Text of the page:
Thomas Rye Simonsen hopes that his research can help open people’s eyes to ‘that thing about the ground’ being really important.</p>

2017.06.29 | AU Engineering

Communication Prize 2017 awarded to Aarhus researcher

Have you ever thought that the ground beneath you is moving? No? You are probably not the only one, but it actually does, and this is a headache for engineers. However, a new research study will put this right.

The awards have motivated Jingbo Li to continue studying and become more specialised in a field that has great prospects. 
Jingbo Li is shown here with Rich Barton, chair of the Processing Section at AOCS, which issued one of the three honorary awards.

2017.06.21 | AU Engineering

Aarhus engineer honoured for his waste research

A young researcher at Aarhus University is working on completely eliminating waste production in the plant oil refining industry. This has just led to three international honorary awards.

“The new degree programmes are the direct route to a highly specialised career in science and engineering,” says Head of Department Thomas Skjødeberg Toftegaard. Photo: Lars Kruse

2017.06.14 | AU Engineering

Two new targeted specialist degree programmes will keep Denmark in the lead

The Department of Engineering at Aarhus University is launching two new Bachelor’s degree programmes this summer, providing a direct route for young people to complete an MSc in Engineering and make a significant difference in a field where Denmark is at the forefront of the world.

“True innovation is taking your invention and making it useful,” says Special Consultant Christian Nielsen (right), who will boost business collaboration for the Department of Engineering, Aarhus University, along with his colleague Andy Drysdale.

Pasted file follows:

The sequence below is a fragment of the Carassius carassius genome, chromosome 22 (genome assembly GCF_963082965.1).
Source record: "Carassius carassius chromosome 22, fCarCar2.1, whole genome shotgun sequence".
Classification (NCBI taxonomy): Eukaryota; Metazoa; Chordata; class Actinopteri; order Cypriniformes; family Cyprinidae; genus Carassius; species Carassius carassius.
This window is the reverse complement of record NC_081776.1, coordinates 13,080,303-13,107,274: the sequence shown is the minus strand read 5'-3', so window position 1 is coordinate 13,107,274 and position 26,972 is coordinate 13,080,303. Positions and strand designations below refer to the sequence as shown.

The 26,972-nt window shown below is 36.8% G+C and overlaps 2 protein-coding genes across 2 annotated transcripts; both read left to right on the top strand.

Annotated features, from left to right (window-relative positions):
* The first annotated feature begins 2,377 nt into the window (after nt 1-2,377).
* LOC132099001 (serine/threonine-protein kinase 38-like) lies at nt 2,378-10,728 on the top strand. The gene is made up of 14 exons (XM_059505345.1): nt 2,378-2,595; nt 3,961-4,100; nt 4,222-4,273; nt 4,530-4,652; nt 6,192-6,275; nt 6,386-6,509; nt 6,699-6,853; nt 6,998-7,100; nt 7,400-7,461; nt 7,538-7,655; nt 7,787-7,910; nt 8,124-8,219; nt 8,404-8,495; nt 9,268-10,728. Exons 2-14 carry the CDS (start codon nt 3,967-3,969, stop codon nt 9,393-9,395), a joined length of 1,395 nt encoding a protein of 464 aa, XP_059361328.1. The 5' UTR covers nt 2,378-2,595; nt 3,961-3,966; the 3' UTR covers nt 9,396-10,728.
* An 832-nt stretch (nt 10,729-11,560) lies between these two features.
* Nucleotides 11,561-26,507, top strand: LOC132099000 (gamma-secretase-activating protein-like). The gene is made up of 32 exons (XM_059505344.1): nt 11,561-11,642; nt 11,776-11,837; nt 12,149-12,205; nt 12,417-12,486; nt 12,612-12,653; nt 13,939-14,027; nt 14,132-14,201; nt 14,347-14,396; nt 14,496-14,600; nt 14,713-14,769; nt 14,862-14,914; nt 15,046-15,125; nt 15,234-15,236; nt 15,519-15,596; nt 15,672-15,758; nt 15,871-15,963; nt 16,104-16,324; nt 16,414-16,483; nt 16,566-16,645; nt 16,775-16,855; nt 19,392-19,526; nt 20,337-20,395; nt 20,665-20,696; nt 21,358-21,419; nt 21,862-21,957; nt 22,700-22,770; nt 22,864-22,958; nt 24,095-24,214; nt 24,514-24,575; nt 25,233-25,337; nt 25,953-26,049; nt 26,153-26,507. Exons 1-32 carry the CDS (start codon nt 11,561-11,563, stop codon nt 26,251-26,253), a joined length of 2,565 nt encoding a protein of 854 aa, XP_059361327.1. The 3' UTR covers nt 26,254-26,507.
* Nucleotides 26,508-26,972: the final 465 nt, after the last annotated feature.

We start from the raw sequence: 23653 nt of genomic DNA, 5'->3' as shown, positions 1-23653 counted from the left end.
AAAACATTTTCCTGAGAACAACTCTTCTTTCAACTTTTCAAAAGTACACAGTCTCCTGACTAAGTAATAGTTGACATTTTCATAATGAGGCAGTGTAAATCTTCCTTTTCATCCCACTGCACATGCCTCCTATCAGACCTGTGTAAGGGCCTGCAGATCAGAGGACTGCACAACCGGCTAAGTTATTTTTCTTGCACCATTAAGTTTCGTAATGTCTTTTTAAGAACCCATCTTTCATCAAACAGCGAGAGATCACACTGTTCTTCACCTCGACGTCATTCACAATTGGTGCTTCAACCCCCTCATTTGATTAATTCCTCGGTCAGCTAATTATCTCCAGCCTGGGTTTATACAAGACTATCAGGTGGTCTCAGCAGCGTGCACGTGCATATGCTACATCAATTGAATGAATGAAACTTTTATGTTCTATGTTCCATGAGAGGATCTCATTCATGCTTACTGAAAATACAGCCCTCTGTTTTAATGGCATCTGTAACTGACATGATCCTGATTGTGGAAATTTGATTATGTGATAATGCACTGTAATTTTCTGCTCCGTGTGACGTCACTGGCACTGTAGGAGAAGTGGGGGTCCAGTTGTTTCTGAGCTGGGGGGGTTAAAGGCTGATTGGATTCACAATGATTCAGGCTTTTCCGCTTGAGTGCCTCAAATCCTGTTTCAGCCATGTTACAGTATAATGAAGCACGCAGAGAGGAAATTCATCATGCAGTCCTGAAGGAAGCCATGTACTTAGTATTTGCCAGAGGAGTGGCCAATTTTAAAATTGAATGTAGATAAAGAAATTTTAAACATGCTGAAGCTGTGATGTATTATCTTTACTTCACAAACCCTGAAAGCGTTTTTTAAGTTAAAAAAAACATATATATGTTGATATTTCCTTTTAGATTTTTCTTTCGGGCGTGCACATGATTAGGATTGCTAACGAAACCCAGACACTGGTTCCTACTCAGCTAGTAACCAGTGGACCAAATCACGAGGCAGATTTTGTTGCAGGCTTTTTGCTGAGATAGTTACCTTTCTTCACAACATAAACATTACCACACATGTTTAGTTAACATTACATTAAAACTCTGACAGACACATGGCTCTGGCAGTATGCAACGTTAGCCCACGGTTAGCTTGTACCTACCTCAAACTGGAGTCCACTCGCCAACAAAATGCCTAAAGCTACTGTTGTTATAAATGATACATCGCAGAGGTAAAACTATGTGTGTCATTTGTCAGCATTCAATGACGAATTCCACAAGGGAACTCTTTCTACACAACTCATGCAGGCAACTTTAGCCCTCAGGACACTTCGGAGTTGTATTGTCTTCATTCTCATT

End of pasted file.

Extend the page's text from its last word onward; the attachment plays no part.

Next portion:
2017.06.01 | AU Engineering

Business duo: business collaboration will strengthen engineering research

Aarhus University and the business sector should work together even more in the future if it is up to Andy Drysdale and Christian Nielsen – two new staff members at the university, both of whom have a history in which innovation and technology-based business development are paramount.

Centre Director Ib Johannsen is responsible for the new centre’s research and development activities, and he invites collaboration with companies and researchers in Denmark and abroad.

2017.05.22 | AU Engineering

Danish engineers at the forefront of advancing biorefinery from theory to practice

A new biorefinery centre will bridge the gap between the laboratory, research and industrial application.

On 16 May, Director Conni Simonsen, Aarhus University School of Engineering, accepted the ‘high jumper of the year’ award on behalf of Aarhus University,  based on the 2017 profile analysis published by <em>Ingeniøren</em>.

2017.05.19 | AU Engineering

Engineers at Aarhus University awarded prestigious prize

In its annual profile analysis, the Danish journal Ingeniøren (The Engineer) has awarded Aarhus University the title ‘high jumper of the year’. The university hereby advances 26 places altogether compared with last year.

Associate Professor Zheng Guo (left) and Associate Professor Peter Kristensen hope to be able to use microalgae to create organic plastic on an industrial scale in the future.

2017.05.11 | AU Engineering

Danish engineers develop method to create bioplastics

Imagine a future in which plastic is sustainable, 100 per cent biodegradable, and produced without the use of chemistry. This is exactly what researchers at Aarhus University are working on right now.